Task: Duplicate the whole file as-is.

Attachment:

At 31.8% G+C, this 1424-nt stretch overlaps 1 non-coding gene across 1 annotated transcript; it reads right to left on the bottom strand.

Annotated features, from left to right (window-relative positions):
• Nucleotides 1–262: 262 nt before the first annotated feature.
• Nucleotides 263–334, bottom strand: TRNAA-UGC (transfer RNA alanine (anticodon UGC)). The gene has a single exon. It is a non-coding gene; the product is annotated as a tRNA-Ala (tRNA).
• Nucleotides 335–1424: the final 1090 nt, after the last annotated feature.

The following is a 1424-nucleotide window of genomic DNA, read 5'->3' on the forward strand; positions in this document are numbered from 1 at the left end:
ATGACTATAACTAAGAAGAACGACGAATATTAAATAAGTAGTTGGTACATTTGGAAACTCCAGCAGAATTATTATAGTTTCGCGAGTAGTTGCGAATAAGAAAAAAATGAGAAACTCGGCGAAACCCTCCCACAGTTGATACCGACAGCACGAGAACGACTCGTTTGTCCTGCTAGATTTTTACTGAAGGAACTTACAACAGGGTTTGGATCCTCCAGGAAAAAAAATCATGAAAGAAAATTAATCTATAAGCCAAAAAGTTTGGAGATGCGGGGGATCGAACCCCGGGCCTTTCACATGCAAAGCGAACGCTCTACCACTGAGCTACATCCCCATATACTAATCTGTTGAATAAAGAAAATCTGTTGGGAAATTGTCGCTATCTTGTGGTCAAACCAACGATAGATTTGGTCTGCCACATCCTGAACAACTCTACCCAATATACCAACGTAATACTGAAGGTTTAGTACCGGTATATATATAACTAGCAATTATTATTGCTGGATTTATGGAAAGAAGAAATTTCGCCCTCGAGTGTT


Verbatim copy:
At 31.8% G+C, this 1424-nt stretch overlaps 1 non-coding gene across 1 annotated transcript; it reads right to left on the bottom strand.

Annotated features, from left to right (window-relative positions):
• Nucleotides 1–262: 262 nt before the first annotated feature.
• Nucleotides 263–334, bottom strand: TRNAA-UGC (transfer RNA alanine (anticodon UGC)). The gene has a single exon. It is a non-coding gene; the product is annotated as a tRNA-Ala (tRNA).
• Nucleotides 335–1424: the final 1090 nt, after the last annotated feature.

The following is a 1424-nucleotide window of genomic DNA, read 5'->3' on the forward strand; positions in this document are numbered from 1 at the left end:
ATGACTATAACTAAGAAGAACGACGAATATTAAATAAGTAGTTGGTACATTTGGAAACTCCAGCAGAATTATTATAGTTTCGCGAGTAGTTGCGAATAAGAAAAAAATGAGAAACTCGGCGAAACCCTCCCACAGTTGATACCGACAGCACGAGAACGACTCGTTTGTCCTGCTAGATTTTTACTGAAGGAACTTACAACAGGGTTTGGATCCTCCAGGAAAAAAAATCATGAAAGAAAATTAATCTATAAGCCAAAAAGTTTGGAGATGCGGGGGATCGAACCCCGGGCCTTTCACATGCAAAGCGAACGCTCTACCACTGAGCTACATCCCCATATACTAATCTGTTGAATAAAGAAAATCTGTTGGGAAATTGTCGCTATCTTGTGGTCAAACCAACGATAGATTTGGTCTGCCACATCCTGAACAACTCTACCCAATATACCAACGTAATACTGAAGGTTTAGTACCGGTATATATATAACTAGCAATTATTATTGCTGGATTTATGGAAAGAAGAAATTTCGCCCTCGAGTGTT